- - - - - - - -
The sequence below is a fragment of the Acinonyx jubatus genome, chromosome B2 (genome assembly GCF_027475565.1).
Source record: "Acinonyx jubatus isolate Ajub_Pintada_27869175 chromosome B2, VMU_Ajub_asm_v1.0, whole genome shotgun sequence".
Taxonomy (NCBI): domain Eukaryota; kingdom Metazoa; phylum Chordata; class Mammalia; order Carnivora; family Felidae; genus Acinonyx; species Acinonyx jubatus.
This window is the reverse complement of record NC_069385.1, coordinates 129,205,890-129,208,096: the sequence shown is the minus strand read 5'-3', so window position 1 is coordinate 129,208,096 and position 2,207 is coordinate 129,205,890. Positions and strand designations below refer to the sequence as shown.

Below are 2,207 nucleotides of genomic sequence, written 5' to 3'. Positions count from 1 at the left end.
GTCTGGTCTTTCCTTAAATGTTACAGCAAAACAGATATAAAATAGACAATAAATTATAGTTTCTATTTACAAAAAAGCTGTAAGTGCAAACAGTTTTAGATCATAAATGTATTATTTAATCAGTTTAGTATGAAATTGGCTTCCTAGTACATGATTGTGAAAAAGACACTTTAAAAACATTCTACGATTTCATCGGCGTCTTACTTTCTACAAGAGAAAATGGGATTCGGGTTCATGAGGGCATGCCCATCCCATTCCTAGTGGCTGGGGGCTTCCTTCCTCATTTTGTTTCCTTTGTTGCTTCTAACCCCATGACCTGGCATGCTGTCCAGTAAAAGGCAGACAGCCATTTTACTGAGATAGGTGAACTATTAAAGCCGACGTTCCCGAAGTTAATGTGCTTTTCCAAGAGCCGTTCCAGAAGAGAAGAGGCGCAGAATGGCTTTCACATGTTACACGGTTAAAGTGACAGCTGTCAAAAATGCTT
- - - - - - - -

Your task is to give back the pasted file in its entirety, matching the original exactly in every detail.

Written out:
The sequence below is a fragment of the Acinonyx jubatus genome, chromosome B2 (genome assembly GCF_027475565.1).
Source record: "Acinonyx jubatus isolate Ajub_Pintada_27869175 chromosome B2, VMU_Ajub_asm_v1.0, whole genome shotgun sequence".
Taxonomy (NCBI): domain Eukaryota; kingdom Metazoa; phylum Chordata; class Mammalia; order Carnivora; family Felidae; genus Acinonyx; species Acinonyx jubatus.
This window is the reverse complement of record NC_069385.1, coordinates 129,205,890-129,208,096: the sequence shown is the minus strand read 5'-3', so window position 1 is coordinate 129,208,096 and position 2,207 is coordinate 129,205,890. Positions and strand designations below refer to the sequence as shown.

Below are 2,207 nucleotides of genomic sequence, written 5' to 3'. Positions count from 1 at the left end.
GTCTGGTCTTTCCTTAAATGTTACAGCAAAACAGATATAAAATAGACAATAAATTATAGTTTCTATTTACAAAAAAGCTGTAAGTGCAAACAGTTTTAGATCATAAATGTATTATTTAATCAGTTTAGTATGAAATTGGCTTCCTAGTACATGATTGTGAAAAAGACACTTTAAAAACATTCTACGATTTCATCGGCGTCTTACTTTCTACAAGAGAAAATGGGATTCGGGTTCATGAGGGCATGCCCATCCCATTCCTAGTGGCTGGGGGCTTCCTTCCTCATTTTGTTTCCTTTGTTGCTTCTAACCCCATGACCTGGCATGCTGTCCAGTAAAAGGCAGACAGCCATTTTACTGAGATAGGTGAACTATTAAAGCCGACGTTCCCGAAGTTAATGTGCTTTTCCAAGAGCCGTTCCAGAAGAGAAGAGGCGCAGAATGGCTTTCACATGTTACACGGTTAAAGTGACAGCTGTCAAAAATGCTT